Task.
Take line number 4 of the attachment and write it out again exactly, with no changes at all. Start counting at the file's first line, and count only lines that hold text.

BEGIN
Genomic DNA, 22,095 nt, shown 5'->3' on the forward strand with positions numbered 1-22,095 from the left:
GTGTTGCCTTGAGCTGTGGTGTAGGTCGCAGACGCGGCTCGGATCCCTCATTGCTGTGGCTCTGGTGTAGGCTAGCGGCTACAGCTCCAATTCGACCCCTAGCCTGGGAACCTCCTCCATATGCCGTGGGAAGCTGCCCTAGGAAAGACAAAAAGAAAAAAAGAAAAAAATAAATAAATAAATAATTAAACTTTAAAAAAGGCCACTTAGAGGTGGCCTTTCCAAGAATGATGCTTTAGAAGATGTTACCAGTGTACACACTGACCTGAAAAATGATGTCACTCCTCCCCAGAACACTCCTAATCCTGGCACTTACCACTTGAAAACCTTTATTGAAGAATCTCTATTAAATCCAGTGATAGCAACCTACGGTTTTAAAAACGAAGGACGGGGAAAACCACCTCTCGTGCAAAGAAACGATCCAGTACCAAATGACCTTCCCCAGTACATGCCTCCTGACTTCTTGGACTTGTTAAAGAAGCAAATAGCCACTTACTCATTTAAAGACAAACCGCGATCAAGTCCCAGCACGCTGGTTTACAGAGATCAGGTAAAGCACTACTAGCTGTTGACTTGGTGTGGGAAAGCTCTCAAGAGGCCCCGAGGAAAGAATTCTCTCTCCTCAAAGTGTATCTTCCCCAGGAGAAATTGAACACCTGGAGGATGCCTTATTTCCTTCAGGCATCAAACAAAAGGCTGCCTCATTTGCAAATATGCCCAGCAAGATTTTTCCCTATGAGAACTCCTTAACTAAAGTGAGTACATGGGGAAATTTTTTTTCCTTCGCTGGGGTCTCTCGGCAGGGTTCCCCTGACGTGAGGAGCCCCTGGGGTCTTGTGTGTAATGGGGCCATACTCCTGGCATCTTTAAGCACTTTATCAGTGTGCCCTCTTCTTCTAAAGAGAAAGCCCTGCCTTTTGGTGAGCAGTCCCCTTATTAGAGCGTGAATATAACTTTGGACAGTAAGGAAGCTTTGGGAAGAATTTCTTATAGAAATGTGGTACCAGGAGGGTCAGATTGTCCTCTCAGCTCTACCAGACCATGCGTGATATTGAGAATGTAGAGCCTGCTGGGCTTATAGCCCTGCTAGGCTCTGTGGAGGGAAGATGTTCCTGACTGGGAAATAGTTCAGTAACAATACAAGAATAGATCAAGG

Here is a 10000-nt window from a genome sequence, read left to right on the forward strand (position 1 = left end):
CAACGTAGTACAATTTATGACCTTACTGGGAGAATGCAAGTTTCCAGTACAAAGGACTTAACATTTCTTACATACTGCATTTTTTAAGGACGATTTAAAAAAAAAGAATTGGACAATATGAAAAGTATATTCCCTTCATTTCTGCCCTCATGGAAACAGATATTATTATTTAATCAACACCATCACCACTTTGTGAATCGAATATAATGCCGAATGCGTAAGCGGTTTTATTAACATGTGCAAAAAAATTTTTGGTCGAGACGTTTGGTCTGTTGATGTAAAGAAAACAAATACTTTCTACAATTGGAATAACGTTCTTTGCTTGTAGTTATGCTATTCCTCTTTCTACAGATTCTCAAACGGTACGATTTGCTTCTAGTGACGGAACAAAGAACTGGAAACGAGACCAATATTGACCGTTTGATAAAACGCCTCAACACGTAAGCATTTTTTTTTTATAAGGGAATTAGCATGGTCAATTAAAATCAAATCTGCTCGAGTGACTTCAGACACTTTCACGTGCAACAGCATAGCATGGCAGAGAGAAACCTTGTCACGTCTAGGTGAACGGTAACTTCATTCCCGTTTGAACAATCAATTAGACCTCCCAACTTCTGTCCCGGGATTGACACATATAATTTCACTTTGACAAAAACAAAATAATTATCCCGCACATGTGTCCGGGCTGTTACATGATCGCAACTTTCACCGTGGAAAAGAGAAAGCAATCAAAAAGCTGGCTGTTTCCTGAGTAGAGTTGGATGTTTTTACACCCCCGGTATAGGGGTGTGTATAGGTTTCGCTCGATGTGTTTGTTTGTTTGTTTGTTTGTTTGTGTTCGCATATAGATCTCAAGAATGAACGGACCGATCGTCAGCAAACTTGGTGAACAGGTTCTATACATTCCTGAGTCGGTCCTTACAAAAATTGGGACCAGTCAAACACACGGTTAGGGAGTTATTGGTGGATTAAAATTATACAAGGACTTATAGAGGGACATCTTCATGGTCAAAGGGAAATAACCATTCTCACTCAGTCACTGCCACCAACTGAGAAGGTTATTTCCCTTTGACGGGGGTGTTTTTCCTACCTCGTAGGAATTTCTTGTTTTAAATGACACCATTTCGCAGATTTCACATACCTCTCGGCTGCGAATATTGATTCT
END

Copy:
CAACGTAGTACAATTTATGACCTTACTGGGAGAATGCAAGTTTCCAGTACAAAGGACTTAACATTTCTTACATACTGCATTTTTTAAGGACGATTTAAAAAAAAAGAATTGGACAATATGAAAAGTATATTCCCTTCATTTCTGCCCTCATGGAAACAGATATTATTATTTAATCAACACCATCACCACTTTGTGAATCGAATATAATGCCGAATGCGTAAGCGGTTTTATTAACATGTGCAAAAAAATTTTTGGTCGAGACGTTTGGTCTGTTGATGTAAAGAAAACAAATACTTTCTACAATTGGAATAACGTTCTTTGCTTGTAGTTATGCTATTCCTCTTTCTACAGATTCTCAAACGGTACGATTTGCTTCTAGTGACGGAACAAAGAACTGGAAACGAGACCAATATTGACCGTTTGATAAAACGCCTCAACACGTAAGCATTTTTTTTTTATAAGGGAATTAGCATGGTCAATTAAAATCAAATCTGCTCGAGTGACTTCAGACACTTTCACGTGCAACAGCATAGCATGGCAGAGAGAAACCTTGTCACGTCTAGGTGAACGGTAACTTCATTCCCGTTTGAACAATCAATTAGACCTCCCAACTTCTGTCCCGGGATTGACACATATAATTTCACTTTGACAAAAACAAAATAATTATCCCGCACATGTGTCCGGGCTGTTACATGATCGCAACTTTCACCGTGGAAAAGAGAAAGCAATCAAAAAGCTGGCTGTTTCCTGAGTAGAGTTGGATGTTTTTACACCCCCGGTATAGGGGTGTGTATAGGTTTCGCTCGATGTGTTTGTTTGTTTGTTTGTTTGTTTGTGTTCGCATATAGATCTCAAGAATGAACGGACCGATCGTCAGCAAACTTGGTGAACAGGTTCTATACATTCCTGAGTCGGTCCTTACAAAAATTGGGACCAGTCAAACACACGGTTAGGGAGTTATTGGTGGATTAAAATTATACAAGGACTTATAGAGGGACATCTTCATGGTCAAAGGGAAATAACCATTCTCACTCAGTCACTGCCACCAACTGAGAAGGTTATTTCCCTTTGACGGGGGTGTTTTTCCTACCTCGTAGGAATTTCTTGTTTTAAATGACACCATTTCGCAGATTTCACATACCTCTCGGCTGCGAATATTGATTCT